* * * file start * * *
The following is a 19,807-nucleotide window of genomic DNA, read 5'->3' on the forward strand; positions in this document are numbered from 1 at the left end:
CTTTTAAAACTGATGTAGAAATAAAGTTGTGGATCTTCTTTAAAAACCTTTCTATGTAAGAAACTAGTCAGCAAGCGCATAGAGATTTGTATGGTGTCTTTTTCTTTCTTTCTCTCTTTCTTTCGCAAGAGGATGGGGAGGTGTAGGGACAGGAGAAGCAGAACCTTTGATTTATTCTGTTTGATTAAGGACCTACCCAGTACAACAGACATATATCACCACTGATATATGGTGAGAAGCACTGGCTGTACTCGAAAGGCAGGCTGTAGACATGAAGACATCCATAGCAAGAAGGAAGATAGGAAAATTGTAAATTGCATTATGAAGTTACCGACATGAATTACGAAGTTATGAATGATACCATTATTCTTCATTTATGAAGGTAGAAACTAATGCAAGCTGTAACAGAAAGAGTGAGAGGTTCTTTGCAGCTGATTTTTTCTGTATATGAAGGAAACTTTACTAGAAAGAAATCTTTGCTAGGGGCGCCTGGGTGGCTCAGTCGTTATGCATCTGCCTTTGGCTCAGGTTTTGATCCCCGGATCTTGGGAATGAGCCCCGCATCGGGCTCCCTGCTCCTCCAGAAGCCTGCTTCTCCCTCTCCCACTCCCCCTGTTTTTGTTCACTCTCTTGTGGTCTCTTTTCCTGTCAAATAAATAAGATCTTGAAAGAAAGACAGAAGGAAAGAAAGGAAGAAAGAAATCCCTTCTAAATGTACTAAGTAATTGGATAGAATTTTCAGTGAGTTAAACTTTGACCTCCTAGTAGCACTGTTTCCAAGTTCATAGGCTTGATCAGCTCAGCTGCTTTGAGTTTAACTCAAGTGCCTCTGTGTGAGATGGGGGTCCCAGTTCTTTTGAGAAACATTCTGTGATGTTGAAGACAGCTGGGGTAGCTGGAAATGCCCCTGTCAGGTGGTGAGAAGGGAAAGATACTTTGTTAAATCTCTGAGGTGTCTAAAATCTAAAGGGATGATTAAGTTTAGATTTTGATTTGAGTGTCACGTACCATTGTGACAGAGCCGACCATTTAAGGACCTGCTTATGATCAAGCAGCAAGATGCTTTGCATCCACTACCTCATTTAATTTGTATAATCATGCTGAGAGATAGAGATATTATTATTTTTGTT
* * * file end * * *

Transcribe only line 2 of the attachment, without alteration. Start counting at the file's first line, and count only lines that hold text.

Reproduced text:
CTTTTAAAACTGATGTAGAAATAAAGTTGTGGATCTTCTTTAAAAACCTTTCTATGTAAGAAACTAGTCAGCAAGCGCATAGAGATTTGTATGGTGTCTTTTTCTTTCTTTCTCTCTTTCTTTCGCAAGAGGATGGGGAGGTGTAGGGACAGGAGAAGCAGAACCTTTGATTTATTCTGTTTGATTAAGGACCTACCCAGTACAACAGACATATATCACCACTGATATATGGTGAGAAGCACTGGCTGTACTCGAAAGGCAGGCTGTAGACATGAAGACATCCATAGCAAGAAGGAAGATAGGAAAATTGTAAATTGCATTATGAAGTTACCGACATGAATTACGAAGTTATGAATGATACCATTATTCTTCATTTATGAAGGTAGAAACTAATGCAAGCTGTAACAGAAAGAGTGAGAGGTTCTTTGCAGCTGATTTTTTCTGTATATGAAGGAAACTTTACTAGAAAGAAATCTTTGCTAGGGGCGCCTGGGTGGCTCAGTCGTTATGCATCTGCCTTTGGCTCAGGTTTTGATCCCCGGATCTTGGGAATGAGCCCCGCATCGGGCTCCCTGCTCCTCCAGAAGCCTGCTTCTCCCTCTCCCACTCCCCCTGTTTTTGTTCACTCTCTTGTGGTCTCTTTTCCTGTCAAATAAATAAGATCTTGAAAGAAAGACAGAAGGAAAGAAAGGAAGAAAGAAATCCCTTCTAAATGTACTAAGTAATTGGATAGAATTTTCAGTGAGTTAAACTTTGACCTCCTAGTAGCACTGTTTCCAAGTTCATAGGCTTGATCAGCTCAGCTGCTTTGAGTTTAACTCAAGTGCCTCTGTGTGAGATGGGGGTCCCAGTTCTTTTGAGAAACATTCTGTGATGTTGAAGACAGCTGGGGTAGCTGGAAATGCCCCTGTCAGGTGGTGAGAAGGGAAAGATACTTTGTTAAATCTCTGAGGTGTCTAAAATCTAAAGGGATGATTAAGTTTAGATTTTGATTTGAGTGTCACGTACCATTGTGACAGAGCCGACCATTTAAGGACCTGCTTATGATCAAGCAGCAAGATGCTTTGCATCCACTACCTCATTTAATTTGTATAATCATGCTGAGAGATAGAGATATTATTATTTTTGTT